It is also possible to have the opposite problem of having low estrogen. This is commonly thought of a symptom of menopause, but can occur at any age. Stress is often a big factor here because cortisol takes priority over estrogen production. Other factors that can be at play include hormonal birth control, disordered eating, nutrient deficiencies, and a low fat or low cholesterol diet. Symptoms are opposite of high estrogen and include cycle irregularities or no periods (amenorrhea), low sex drive, vaginal dryness, hot flashes, joint pain, dry skin and eyes, cellulite formation, depression, and poor memory. This is also common in PCOS.
And now back to progesterone.
Low progesterone is another of the very common hormonal imbalances. Ovulatory issues or poor corpus luteum development can be contributing factors as well as hormonal birth control, inflammation, and stress. Just like with estrogen, cortisol takes priority over progesterone production under high stress. Symptoms of low progesterone include difficulty conceiving or staying pregnant, PMS, short luteal phase (less than 10 days between ovulation and menstruation), premenstrual spotting, menstrual migraines, breast tenderness, depression, anxiety, fatigue, and brain fog.
Finally we come back to androgens like testosterone.
Common symptoms include hair growth on the face or body, male pattern balding, acne, and a deepening voice. High androgens can be caused by adrenal issues, high blood sugar, high insulin, high cortisol (hello again stress!), excess body fat, and PCOS.
Again, the opposite is also possible. Symptoms here can include low sex drive, painful intercourse/lack of lubrication, lower muscle mass, and lack of motivation and self confidence. Low androgens can be caused by adrenal dysfunction, low ovarian function, removal of the ovaries, hormonal birth control, and nutrient deficiencies. Remember that note earlier about how estrogen is produced from conversion of androgens? Well that means that low androgens can lead to lower estrogen levels as well!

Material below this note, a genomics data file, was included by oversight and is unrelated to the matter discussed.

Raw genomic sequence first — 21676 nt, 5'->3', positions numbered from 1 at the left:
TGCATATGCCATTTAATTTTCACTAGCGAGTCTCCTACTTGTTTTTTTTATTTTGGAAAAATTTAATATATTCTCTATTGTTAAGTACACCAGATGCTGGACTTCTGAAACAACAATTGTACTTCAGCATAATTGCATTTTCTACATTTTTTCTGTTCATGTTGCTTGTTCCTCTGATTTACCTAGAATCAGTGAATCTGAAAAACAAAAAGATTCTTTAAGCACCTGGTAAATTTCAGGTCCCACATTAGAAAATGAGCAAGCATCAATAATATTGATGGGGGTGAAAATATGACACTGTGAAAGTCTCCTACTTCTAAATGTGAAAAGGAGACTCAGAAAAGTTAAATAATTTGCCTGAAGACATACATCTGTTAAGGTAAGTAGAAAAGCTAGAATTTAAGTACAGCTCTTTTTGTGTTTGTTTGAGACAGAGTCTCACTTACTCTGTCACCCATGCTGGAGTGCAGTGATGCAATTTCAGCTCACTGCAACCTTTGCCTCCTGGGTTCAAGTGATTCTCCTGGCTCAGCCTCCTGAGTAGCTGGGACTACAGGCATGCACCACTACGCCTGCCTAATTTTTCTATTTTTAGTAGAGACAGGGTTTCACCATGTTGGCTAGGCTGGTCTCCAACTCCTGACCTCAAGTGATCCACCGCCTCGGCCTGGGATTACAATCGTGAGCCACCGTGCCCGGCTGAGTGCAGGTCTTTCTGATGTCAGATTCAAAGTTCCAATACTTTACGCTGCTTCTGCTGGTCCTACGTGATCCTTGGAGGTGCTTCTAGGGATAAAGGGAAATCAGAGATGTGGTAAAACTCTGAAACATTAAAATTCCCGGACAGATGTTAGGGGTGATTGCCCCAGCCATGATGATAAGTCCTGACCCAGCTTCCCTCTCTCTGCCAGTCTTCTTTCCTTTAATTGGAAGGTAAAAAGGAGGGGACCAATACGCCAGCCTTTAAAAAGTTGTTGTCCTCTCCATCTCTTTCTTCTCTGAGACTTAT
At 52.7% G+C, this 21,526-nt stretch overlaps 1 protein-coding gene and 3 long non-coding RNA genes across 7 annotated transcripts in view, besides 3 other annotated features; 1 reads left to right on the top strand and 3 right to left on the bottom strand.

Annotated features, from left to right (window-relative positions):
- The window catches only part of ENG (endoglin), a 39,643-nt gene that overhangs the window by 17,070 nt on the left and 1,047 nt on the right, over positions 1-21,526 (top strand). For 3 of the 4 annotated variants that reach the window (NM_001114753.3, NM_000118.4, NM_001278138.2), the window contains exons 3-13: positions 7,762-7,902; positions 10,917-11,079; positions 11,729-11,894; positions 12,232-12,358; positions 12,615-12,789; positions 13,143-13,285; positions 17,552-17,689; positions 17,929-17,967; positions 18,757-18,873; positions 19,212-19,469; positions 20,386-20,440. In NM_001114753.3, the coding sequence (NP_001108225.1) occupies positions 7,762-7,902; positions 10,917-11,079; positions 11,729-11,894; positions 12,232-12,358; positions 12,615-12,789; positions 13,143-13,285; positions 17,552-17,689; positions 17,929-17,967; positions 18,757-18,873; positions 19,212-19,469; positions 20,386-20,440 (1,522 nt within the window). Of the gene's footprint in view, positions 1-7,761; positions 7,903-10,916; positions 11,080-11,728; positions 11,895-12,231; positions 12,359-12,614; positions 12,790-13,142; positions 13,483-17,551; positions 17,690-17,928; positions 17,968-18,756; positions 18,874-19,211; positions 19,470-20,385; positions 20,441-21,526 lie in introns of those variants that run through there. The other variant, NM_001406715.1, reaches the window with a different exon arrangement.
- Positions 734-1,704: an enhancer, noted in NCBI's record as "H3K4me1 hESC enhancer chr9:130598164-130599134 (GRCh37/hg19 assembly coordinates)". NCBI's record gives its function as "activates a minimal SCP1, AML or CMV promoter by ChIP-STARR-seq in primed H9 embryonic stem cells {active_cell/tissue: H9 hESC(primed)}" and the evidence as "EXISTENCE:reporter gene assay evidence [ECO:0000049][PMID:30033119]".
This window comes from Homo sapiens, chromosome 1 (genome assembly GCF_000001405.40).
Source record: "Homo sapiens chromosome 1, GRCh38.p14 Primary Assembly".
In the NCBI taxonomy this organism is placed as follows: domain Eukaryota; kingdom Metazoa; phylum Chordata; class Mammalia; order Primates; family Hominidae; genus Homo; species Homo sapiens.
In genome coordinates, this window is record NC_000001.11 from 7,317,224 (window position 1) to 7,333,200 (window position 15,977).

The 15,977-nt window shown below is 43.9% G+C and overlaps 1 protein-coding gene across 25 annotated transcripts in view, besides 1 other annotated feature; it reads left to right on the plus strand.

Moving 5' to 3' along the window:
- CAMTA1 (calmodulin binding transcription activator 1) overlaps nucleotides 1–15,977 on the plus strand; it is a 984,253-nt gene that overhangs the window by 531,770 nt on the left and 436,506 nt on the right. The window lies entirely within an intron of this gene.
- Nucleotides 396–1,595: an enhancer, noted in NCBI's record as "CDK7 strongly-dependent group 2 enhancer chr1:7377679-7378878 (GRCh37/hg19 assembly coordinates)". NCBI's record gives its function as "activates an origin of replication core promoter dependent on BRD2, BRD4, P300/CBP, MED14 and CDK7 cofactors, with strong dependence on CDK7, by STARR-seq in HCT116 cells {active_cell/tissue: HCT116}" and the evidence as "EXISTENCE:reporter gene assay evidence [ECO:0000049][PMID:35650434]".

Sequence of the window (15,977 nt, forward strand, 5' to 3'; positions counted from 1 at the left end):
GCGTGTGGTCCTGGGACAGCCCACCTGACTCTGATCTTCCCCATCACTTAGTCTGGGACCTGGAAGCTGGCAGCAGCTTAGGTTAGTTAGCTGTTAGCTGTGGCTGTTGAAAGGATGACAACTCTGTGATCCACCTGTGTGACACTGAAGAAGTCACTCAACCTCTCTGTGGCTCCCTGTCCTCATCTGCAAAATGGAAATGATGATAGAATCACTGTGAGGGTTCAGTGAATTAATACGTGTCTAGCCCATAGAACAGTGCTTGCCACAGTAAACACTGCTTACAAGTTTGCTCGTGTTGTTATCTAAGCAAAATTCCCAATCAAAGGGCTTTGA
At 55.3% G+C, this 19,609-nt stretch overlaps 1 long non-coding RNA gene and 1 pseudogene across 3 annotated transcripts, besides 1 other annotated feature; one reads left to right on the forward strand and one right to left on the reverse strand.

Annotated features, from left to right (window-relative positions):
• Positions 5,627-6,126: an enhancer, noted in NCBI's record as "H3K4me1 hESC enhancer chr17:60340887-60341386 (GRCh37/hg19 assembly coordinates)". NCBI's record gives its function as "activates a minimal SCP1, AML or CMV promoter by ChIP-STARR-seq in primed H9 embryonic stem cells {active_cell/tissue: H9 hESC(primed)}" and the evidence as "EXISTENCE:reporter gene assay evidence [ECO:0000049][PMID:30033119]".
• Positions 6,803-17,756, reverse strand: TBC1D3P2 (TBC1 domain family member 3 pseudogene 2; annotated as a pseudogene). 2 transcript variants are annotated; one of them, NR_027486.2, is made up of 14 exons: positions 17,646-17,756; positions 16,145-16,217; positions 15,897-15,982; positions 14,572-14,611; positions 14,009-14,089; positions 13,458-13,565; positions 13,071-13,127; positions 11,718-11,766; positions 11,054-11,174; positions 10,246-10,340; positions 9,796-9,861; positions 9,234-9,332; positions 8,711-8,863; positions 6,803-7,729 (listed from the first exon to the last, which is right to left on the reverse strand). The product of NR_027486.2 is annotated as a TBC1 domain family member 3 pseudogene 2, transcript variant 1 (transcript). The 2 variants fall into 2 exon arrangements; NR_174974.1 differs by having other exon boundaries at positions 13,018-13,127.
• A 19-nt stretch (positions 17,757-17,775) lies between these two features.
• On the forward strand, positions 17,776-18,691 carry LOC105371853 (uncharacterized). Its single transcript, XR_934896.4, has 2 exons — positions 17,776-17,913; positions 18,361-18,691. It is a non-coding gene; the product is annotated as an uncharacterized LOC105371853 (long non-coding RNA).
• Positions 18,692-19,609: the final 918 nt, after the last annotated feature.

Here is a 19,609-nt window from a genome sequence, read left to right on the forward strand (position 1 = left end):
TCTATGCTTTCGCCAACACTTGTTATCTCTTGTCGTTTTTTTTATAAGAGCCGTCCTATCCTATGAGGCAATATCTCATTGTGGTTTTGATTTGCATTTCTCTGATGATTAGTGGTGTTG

Being an endo warrior myself I have experienced most of these imbalances at some point or another due to my own internal imbalances or medications I was taking so if you find yourself in the middle of this storm at the moment, I hear you! You can read more about my personal experience here.
Where does all this come from?
Again, so glad you asked because this is where my work as a nutritional therapy practitioner really comes into play and is also what really lights me up when it comes to helping my clients with hormone imbalances. There is no one size fits all answer here, but in fact there can be many factors at play and in my sessions with clients I spend a lot of time digging deep to pinpoint what could be the root cause for each individual.
I would like to hit home one more time here on the impacts of stress on your body. Constant high stress creates a cascade of symptoms in the body and without managing that stress effectively any other work will not be able to move the needle towards health nearly as powerfully. Stress management is key.
Some other contributing factors can be systemic inflammation, nutrient deficiencies, blood sugar imbalance, poor liver detox, gut inflammation and dysbiosis (imbalance of gut bacteria), exposure to endocrine disrupting chemicals like the xenoestrogens mentioned earlier, hormonal birth control, NSAIDS, and other pharmaceuticals.
Hormone imbalances are the symptom, NOT the problem
If there is one nugget of knowledge that you take away from reading this article, let it be that hormone imbalances are a symptom, they are NOT the root problem. Therefore throwing synthetic hormones at it will still not get to the root of why there is an imbalance in the first place. If you are experiencing any of the symptoms listed above, I encourage you to find an experienced practitioner who will look at you as an individual, as a whole person, and will work from a functional root cause perspective.
I wish you all the best in your hormone healing journey! I am here to support you in any way you need.
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Functional Women’s Academy. (2022). Module 1.4 Transcripts [PDF Document]. Retrieved from: www.functionalwomensacademy.com
Granchi, Carlotta; Minutolo, Filippo; and Paterni, Ilaria. (2018). Risks and benefits related to alimentary exposure to xenoestrogens. Crit Rev Food Sci. Nutr. 2017 57(16), 3384-3404. Retrieved from: https://www.ncbi.nlm.nih.gov/pmc/articles/PMC6104637/